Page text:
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January 30, 1921 - Image 9

Resource type:
Text
Publication:
The Michigan Daily, 1921-01-30

Disclaimer: Computer generated plain text may have errors. Read more about this.

THE MICHIGAN DAILY PI TI

LASHES

FROM THE

_1.?

I-

IN ANN ARBOR THIS WEEK

I

., 1

SCREEN AND STAGE

(By Edwin R. Meiss)
A month or two ago "The Charm
School," an entrancing musical come-
dy, played on the legitimate stage in'
Detroit. Today the Arcade offers the
screen production of this comedy
drama, with Wallace Reid playing the
part of a young automobile salesman
who inherits an aristocratic girls'
school from his Aunt and who at-
tempts to run it himself in order that
he may work out his own principles
and ideas -in regard to the opposite
sex. He believes that girls should
have no other object in life except to
#ie charming, and it is to the gaining
of this end that he directs the activi-
ties of his institution. This iakes an
exceedingly interesting photoplay, the1
;nost worth while of the week. Lila1
Lee supportsWally Reid in the cast.
Klondike Life Pictured
For the last few years with unfail-
Ing regularity, the novels of Rex
Beach have appeared in screen form,
until the mere mention of his name
calls to mind a scene in the snowy
North, with a dance hall, dog teams,
and all the other accoutrements of
life in the Klondike. The Majestic
offers today one of these Rex Beach
stories with a most romantic name,
"The North Wind's Malice," a fascin-
ating tale of thrilling adventure. The
cast is capable, and the film well
photographed.
Avery Hopwood has achieved quite
a little fame since he left Michigan,
and his plays have not only gained
success, up Broadway, but they have
been transformed to shadowland, and
one of the best of them, "Clothes," is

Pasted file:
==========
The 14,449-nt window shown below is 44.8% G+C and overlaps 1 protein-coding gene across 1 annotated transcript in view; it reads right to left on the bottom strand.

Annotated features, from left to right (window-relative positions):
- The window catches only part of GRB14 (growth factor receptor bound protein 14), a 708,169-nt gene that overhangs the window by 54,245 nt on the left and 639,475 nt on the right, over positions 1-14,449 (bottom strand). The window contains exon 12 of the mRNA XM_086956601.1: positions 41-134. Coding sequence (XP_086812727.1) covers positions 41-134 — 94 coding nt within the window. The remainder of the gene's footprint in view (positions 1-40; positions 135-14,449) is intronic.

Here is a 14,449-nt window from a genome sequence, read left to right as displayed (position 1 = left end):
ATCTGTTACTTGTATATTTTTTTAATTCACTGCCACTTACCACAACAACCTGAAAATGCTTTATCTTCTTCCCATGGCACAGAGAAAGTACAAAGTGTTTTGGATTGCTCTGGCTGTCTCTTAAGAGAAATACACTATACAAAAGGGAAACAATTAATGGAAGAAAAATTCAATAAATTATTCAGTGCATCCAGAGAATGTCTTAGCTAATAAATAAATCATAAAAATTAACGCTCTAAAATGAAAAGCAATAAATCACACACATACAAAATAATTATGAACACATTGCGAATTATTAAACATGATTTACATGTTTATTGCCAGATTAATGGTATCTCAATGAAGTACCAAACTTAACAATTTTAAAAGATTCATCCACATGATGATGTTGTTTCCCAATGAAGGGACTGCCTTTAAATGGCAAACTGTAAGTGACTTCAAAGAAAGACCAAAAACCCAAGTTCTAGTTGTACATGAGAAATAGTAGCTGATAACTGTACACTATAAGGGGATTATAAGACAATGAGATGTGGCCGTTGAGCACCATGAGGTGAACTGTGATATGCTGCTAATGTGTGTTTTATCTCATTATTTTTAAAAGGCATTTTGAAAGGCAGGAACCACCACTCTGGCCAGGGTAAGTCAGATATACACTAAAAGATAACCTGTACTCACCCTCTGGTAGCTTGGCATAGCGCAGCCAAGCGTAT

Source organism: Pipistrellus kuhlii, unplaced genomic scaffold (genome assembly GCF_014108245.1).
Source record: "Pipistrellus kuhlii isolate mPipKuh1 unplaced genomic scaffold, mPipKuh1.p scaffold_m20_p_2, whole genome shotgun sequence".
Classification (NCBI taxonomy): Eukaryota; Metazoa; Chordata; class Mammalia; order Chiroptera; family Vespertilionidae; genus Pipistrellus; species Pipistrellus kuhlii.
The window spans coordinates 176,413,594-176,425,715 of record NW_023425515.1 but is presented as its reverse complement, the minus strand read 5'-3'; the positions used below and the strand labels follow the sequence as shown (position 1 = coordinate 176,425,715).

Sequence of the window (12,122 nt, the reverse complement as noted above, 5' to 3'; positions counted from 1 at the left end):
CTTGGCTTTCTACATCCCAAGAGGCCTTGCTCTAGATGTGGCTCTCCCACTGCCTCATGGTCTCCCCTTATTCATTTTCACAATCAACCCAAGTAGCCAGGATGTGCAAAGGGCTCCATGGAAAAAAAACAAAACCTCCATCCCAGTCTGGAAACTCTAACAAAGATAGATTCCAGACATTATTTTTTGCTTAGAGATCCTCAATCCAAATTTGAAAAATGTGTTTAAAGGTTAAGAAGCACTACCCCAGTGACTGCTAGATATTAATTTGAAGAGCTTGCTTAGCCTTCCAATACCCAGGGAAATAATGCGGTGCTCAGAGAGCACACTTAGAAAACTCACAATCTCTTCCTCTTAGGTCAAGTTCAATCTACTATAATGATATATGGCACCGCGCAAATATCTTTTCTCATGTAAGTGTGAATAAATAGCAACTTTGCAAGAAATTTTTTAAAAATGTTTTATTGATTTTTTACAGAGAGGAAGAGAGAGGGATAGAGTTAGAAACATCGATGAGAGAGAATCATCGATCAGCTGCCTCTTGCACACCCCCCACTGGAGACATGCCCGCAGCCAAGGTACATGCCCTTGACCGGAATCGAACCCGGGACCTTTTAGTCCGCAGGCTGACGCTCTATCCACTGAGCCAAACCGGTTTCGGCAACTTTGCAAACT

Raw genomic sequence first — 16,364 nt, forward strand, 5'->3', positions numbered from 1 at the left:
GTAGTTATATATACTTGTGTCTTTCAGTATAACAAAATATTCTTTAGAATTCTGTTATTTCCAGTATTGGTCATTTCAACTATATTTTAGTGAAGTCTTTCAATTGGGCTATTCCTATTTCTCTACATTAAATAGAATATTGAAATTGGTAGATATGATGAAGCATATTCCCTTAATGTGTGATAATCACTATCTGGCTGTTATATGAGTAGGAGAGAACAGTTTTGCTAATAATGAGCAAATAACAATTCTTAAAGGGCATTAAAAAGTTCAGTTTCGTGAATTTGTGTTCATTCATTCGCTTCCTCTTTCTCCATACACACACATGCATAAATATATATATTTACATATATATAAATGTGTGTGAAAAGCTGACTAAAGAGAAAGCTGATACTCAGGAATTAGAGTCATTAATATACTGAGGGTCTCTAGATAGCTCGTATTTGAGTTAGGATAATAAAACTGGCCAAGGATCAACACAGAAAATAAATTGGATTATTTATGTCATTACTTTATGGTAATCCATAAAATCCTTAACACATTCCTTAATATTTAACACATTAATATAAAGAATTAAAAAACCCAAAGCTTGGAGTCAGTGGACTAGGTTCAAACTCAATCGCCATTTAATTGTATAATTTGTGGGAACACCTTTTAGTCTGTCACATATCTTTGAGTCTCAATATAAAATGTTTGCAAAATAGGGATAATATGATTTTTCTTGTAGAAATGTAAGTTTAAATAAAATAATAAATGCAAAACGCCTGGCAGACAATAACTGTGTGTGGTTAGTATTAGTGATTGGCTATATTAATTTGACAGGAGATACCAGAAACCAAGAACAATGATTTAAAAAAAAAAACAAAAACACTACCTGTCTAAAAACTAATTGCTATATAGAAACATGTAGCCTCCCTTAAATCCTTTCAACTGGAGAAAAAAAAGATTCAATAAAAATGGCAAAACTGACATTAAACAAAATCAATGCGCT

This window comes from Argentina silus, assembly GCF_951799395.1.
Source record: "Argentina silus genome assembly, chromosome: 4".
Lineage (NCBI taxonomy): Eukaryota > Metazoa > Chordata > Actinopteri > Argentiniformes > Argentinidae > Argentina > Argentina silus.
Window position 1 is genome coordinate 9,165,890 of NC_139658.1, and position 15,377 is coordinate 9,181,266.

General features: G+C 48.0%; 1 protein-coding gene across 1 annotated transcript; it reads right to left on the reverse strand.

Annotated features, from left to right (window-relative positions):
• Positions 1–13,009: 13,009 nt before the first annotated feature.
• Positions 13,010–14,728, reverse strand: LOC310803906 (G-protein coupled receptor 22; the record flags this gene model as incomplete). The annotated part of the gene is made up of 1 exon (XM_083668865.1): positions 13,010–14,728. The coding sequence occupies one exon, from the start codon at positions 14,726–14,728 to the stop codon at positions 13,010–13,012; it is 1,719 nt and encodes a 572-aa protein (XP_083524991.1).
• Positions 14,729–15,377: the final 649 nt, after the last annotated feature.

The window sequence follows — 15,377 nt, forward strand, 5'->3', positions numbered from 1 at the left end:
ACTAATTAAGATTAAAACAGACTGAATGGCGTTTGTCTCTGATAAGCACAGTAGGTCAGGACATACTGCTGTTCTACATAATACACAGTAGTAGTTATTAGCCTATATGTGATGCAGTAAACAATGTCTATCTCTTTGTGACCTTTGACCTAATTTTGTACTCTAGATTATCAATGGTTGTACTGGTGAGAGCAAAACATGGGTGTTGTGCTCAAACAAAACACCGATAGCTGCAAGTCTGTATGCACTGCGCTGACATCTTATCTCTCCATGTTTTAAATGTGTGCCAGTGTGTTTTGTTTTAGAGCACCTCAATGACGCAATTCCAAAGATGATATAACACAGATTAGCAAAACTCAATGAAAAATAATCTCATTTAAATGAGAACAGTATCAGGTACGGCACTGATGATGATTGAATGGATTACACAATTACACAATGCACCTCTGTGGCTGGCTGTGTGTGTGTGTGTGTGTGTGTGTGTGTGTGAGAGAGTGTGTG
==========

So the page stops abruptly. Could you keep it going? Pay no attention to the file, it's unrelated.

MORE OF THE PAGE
being projected at the Majestic on
Wednesday and Thursday. The action
takes its vim and vigor from the
.actions of a married villian, separated
from his wife, who as the lawyer of
an orphaned young woman pays her
an income on some worthless bonds
left by her father in order that later
on he may have her in his power. The
all-star cast includes Olive Tell and
Crauford Kent.

At the Arcade for the latter half of
the week there is scheduled another
gold 'strike (picture of no especial
merit except that it features that two-
holstered exponent of cramp-faced
emotion, William S. Hart. For the
last five or six years he has been
acting in the same Dead-Eye-Dick
type of story, until his expressions
have beconfe stereotyped and his plots

STUDENT CONTROLM4TR9T9T
MUCH ATTENTION
(Continued from Page One)
by the substantial sentiment of both,
while there must be at the same time
a student sentiment to back up and
cooperate with the state in its sphere,
and the faculty in its sphere.
In other words, the sphere of student
self government must not -antagonize
but assist in the functioning of the
other two."
Plans Being Deveioped
There you have the limitations of
the sphere of activity of the student
government, and an indication of the
powers it would need to operate.
The president of the Student Coun-
cil, Le Grand A. Gaines, Jr., '21E,

has this to say about the plans now
being developed:
"No definite decision as to the exact
problems which could be handled
without University interference has
yet been made. The meeting last Sun-
day showed that a large number of
the men on the campus favor a greater
grant of power than is now exer'ised
by the students, and we are now try-
ing to find out just where that power
should begin and end."
In the regulation of social activi-
ties he feels that the student body
should exercise complete control.
Such control would be less irksome to
students, and it would accomplish its
end better than the present system.
All dances, including Union parties,
those at the Armory, and fraternity
house parties would be subject to the
rulings of the student representatives.
Of course some authority to punish in--
fringements would be necessary. In
the case of fraternities this could be
done by giving the governing body
the power to demand that the disobed-

lent fraternity relinquish the use of
its house for a period, and in case of
continued infractions the national
headquarters of the fraternity would